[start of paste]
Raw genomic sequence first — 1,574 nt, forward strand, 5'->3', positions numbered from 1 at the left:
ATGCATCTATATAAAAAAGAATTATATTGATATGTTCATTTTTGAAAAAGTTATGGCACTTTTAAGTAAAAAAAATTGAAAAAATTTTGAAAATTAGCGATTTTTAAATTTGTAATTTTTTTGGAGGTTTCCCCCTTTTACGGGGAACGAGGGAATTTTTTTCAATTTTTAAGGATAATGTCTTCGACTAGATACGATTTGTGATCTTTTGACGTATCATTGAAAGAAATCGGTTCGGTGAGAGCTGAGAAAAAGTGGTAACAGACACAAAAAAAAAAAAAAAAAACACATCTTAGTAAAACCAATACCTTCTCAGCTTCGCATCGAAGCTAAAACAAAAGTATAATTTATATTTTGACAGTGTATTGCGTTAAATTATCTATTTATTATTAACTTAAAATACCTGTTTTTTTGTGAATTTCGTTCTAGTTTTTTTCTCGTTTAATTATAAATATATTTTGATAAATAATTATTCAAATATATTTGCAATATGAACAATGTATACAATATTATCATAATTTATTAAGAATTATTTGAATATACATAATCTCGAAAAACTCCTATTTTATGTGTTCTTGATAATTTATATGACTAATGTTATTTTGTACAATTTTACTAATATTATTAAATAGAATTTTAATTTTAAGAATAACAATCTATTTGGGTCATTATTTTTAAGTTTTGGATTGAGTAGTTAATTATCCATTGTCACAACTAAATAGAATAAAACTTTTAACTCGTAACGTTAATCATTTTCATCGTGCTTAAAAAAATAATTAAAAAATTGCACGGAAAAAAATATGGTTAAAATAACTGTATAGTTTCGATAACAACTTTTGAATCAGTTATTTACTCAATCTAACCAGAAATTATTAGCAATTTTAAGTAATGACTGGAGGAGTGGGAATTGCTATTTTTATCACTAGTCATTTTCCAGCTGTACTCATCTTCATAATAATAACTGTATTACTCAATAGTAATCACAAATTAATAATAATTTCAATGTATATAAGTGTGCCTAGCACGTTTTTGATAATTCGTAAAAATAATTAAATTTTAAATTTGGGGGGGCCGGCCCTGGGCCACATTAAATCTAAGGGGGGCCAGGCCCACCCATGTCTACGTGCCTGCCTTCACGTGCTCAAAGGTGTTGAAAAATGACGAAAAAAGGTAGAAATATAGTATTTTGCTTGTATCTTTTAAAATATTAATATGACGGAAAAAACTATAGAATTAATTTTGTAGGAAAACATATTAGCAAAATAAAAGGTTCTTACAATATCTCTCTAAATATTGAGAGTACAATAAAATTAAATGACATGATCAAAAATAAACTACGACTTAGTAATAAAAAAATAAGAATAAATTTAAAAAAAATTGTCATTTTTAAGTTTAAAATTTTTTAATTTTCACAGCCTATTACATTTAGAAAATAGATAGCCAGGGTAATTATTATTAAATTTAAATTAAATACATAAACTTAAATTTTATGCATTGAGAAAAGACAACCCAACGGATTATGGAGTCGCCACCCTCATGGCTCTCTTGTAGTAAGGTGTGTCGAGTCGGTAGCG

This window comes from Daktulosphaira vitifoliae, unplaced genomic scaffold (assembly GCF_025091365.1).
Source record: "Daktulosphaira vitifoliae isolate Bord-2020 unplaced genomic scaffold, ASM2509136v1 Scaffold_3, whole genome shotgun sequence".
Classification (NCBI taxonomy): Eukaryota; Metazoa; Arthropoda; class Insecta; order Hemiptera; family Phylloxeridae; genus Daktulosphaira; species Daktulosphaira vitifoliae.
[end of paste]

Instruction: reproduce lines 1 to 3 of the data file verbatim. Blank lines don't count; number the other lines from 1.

Raw genomic sequence first — 1,574 nt, forward strand, 5'->3', positions numbered from 1 at the left:
ATGCATCTATATAAAAAAGAATTATATTGATATGTTCATTTTTGAAAAAGTTATGGCACTTTTAAGTAAAAAAAATTGAAAAAATTTTGAAAATTAGCGATTTTTAAATTTGTAATTTTTTTGGAGGTTTCCCCCTTTTACGGGGAACGAGGGAATTTTTTTCAATTTTTAAGGATAATGTCTTCGACTAGATACGATTTGTGATCTTTTGACGTATCATTGAAAGAAATCGGTTCGGTGAGAGCTGAGAAAAAGTGGTAACAGACACAAAAAAAAAAAAAAAAAACACATCTTAGTAAAACCAATACCTTCTCAGCTTCGCATCGAAGCTAAAACAAAAGTATAATTTATATTTTGACAGTGTATTGCGTTAAATTATCTATTTATTATTAACTTAAAATACCTGTTTTTTTGTGAATTTCGTTCTAGTTTTTTTCTCGTTTAATTATAAATATATTTTGATAAATAATTATTCAAATATATTTGCAATATGAACAATGTATACAATATTATCATAATTTATTAAGAATTATTTGAATATACATAATCTCGAAAAACTCCTATTTTATGTGTTCTTGATAATTTATATGACTAATGTTATTTTGTACAATTTTACTAATATTATTAAATAGAATTTTAATTTTAAGAATAACAATCTATTTGGGTCATTATTTTTAAGTTTTGGATTGAGTAGTTAATTATCCATTGTCACAACTAAATAGAATAAAACTTTTAACTCGTAACGTTAATCATTTTCATCGTGCTTAAAAAAATAATTAAAAAATTGCACGGAAAAAAATATGGTTAAAATAACTGTATAGTTTCGATAACAACTTTTGAATCAGTTATTTACTCAATCTAACCAGAAATTATTAGCAATTTTAAGTAATGACTGGAGGAGTGGGAATTGCTATTTTTATCACTAGTCATTTTCCAGCTGTACTCATCTTCATAATAATAACTGTATTACTCAATAGTAATCACAAATTAATAATAATTTCAATGTATATAAGTGTGCCTAGCACGTTTTTGATAATTCGTAAAAATAATTAAATTTTAAATTTGGGGGGGCCGGCCCTGGGCCACATTAAATCTAAGGGGGGCCAGGCCCACCCATGTCTACGTGCCTGCCTTCACGTGCTCAAAGGTGTTGAAAAATGACGAAAAAAGGTAGAAATATAGTATTTTGCTTGTATCTTTTAAAATATTAATATGACGGAAAAAACTATAGAATTAATTTTGTAGGAAAACATATTAGCAAAATAAAAGGTTCTTACAATATCTCTCTAAATATTGAGAGTACAATAAAATTAAATGACATGATCAAAAATAAACTACGACTTAGTAATAAAAAAATAAGAATAAATTTAAAAAAAATTGTCATTTTTAAGTTTAAAATTTTTTAATTTTCACAGCCTATTACATTTAGAAAATAGATAGCCAGGGTAATTATTATTAAATTTAAATTAAATACATAAACTTAAATTTTATGCATTGAGAAAAGACAACCCAACGGATTATGGAGTCGCCACCCTCATGGCTCTCTTGTAGTAAGGTGTGTCGAGTCGGTAGCG

This window comes from Daktulosphaira vitifoliae, unplaced genomic scaffold (assembly GCF_025091365.1).